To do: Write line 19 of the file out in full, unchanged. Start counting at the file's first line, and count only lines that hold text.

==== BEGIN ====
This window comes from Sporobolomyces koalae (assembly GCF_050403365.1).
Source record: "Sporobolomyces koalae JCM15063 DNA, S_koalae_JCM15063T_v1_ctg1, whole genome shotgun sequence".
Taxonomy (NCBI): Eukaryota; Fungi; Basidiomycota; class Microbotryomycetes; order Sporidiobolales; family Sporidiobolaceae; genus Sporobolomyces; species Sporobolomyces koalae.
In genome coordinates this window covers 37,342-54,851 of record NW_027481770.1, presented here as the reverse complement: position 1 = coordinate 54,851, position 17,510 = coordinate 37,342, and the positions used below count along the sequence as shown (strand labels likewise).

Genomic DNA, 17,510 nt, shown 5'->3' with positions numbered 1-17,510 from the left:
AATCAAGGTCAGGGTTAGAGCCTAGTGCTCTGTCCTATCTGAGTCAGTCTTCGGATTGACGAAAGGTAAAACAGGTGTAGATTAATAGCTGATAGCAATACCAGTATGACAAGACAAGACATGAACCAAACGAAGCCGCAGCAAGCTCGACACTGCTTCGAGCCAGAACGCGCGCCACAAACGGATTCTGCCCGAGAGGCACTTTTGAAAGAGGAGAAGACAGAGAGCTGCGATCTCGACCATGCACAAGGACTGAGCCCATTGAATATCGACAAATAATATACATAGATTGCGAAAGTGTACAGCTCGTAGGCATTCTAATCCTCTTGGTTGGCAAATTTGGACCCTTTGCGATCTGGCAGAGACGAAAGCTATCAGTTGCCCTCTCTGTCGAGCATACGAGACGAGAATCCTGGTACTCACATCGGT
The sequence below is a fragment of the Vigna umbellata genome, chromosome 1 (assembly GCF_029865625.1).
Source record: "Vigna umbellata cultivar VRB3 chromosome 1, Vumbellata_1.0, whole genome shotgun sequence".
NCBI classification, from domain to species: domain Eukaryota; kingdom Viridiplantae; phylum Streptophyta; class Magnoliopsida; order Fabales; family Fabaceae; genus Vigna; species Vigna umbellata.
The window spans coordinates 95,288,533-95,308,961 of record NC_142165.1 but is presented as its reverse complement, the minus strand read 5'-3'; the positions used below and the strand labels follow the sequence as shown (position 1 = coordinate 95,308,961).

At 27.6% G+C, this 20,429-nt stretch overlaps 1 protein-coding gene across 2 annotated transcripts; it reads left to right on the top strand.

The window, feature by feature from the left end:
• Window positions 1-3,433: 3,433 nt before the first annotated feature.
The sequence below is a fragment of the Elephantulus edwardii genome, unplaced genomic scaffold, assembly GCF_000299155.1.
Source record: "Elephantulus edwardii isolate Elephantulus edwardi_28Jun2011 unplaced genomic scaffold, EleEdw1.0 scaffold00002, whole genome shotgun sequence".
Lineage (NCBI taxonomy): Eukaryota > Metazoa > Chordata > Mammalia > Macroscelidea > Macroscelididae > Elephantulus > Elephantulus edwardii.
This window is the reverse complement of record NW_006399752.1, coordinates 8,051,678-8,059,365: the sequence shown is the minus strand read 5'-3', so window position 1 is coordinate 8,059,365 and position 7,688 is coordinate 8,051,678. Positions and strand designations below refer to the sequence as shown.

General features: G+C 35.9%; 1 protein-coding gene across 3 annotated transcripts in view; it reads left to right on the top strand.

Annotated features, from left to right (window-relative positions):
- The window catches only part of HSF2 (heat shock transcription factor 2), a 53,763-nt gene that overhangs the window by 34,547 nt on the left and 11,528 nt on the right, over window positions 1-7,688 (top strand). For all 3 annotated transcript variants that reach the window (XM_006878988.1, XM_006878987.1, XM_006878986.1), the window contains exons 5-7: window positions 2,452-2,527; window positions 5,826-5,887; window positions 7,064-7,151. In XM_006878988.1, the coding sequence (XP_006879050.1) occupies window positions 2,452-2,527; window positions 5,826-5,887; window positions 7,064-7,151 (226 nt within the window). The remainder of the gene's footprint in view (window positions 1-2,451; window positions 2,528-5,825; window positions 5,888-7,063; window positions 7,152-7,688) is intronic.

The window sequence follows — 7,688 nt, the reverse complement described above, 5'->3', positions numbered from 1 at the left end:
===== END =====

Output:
Annotated features, from left to right (window-relative positions):